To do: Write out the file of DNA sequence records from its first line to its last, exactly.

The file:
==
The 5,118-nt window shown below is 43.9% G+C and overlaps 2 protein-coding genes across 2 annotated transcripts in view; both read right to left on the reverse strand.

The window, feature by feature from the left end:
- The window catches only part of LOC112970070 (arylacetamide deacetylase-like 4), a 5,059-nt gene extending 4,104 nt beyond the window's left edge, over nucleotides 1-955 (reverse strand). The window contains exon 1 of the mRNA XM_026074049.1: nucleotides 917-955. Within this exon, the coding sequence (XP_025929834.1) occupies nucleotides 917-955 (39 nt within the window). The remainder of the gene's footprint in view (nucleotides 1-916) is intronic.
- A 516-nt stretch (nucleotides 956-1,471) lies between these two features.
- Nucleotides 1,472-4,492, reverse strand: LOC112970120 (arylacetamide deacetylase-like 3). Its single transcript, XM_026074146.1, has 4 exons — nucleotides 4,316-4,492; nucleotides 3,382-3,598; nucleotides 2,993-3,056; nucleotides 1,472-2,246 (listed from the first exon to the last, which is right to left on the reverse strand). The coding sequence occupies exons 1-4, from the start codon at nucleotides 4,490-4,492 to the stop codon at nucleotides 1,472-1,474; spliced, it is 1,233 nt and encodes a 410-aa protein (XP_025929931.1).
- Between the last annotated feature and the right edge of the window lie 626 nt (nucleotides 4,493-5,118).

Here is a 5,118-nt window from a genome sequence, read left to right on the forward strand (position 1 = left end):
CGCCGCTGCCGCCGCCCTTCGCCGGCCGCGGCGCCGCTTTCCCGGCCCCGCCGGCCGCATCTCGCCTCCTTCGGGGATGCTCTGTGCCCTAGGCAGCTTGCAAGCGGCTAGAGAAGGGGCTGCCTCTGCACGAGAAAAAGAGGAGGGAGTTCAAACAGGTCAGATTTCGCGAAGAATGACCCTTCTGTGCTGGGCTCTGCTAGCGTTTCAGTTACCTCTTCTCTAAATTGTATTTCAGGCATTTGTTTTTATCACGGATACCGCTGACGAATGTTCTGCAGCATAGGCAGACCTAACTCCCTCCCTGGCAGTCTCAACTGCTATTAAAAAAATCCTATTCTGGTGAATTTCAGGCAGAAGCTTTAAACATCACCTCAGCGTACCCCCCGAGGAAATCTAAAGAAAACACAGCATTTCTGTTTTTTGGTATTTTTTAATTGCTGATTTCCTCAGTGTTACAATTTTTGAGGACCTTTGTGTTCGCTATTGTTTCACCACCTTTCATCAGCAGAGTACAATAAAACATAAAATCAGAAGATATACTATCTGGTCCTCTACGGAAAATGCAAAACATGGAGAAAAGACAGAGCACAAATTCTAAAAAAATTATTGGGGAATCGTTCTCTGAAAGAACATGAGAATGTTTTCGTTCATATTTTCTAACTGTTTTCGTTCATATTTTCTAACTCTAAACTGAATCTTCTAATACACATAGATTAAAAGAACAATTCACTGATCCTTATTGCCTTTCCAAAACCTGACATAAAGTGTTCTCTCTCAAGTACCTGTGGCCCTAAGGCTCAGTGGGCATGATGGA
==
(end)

The 5,118-nt window shown below is 43.9% G+C and overlaps 2 protein-coding genes across 2 annotated transcripts in view; both read right to left on the reverse strand.

The window, feature by feature from the left end:
- The window catches only part of LOC112970070 (arylacetamide deacetylase-like 4), a 5,059-nt gene extending 4,104 nt beyond the window's left edge, over nucleotides 1-955 (reverse strand). The window contains exon 1 of the mRNA XM_026074049.1: nucleotides 917-955. Within this exon, the coding sequence (XP_025929834.1) occupies nucleotides 917-955 (39 nt within the window). The remainder of the gene's footprint in view (nucleotides 1-916) is intronic.
- A 516-nt stretch (nucleotides 956-1,471) lies between these two features.
- Nucleotides 1,472-4,492, reverse strand: LOC112970120 (arylacetamide deacetylase-like 3). Its single transcript, XM_026074146.1, has 4 exons — nucleotides 4,316-4,492; nucleotides 3,382-3,598; nucleotides 2,993-3,056; nucleotides 1,472-2,246 (listed from the first exon to the last, which is right to left on the reverse strand). The coding sequence occupies exons 1-4, from the start codon at nucleotides 4,490-4,492 to the stop codon at nucleotides 1,472-1,474; spliced, it is 1,233 nt and encodes a 410-aa protein (XP_025929931.1).
- Between the last annotated feature and the right edge of the window lie 626 nt (nucleotides 4,493-5,118).

Here is a 5,118-nt window from a genome sequence, read left to right on the forward strand (position 1 = left end):
CGCCGCTGCCGCCGCCCTTCGCCGGCCGCGGCGCCGCTTTCCCGGCCCCGCCGGCCGCATCTCGCCTCCTTCGGGGATGCTCTGTGCCCTAGGCAGCTTGCAAGCGGCTAGAGAAGGGGCTGCCTCTGCACGAGAAAAAGAGGAGGGAGTTCAAACAGGTCAGATTTCGCGAAGAATGACCCTTCTGTGCTGGGCTCTGCTAGCGTTTCAGTTACCTCTTCTCTAAATTGTATTTCAGGCATTTGTTTTTATCACGGATACCGCTGACGAATGTTCTGCAGCATAGGCAGACCTAACTCCCTCCCTGGCAGTCTCAACTGCTATTAAAAAAATCCTATTCTGGTGAATTTCAGGCAGAAGCTTTAAACATCACCTCAGCGTACCCCCCGAGGAAATCTAAAGAAAACACAGCATTTCTGTTTTTTGGTATTTTTTAATTGCTGATTTCCTCAGTGTTACAATTTTTGAGGACCTTTGTGTTCGCTATTGTTTCACCACCTTTCATCAGCAGAGTACAATAAAACATAAAATCAGAAGATATACTATCTGGTCCTCTACGGAAAATGCAAAACATGGAGAAAAGACAGAGCACAAATTCTAAAAAAATTATTGGGGAATCGTTCTCTGAAAGAACATGAGAATGTTTTCGTTCATATTTTCTAACTGTTTTCGTTCATATTTTCTAACTCTAAACTGAATCTTCTAATACACATAGATTAAAAGAACAATTCACTGATCCTTATTGCCTTTCCAAAACCTGACATAAAGTGTTCTCTCTCAAGTACCTGTGGCCCTAAGGCTCAGTGGGCATGATGGA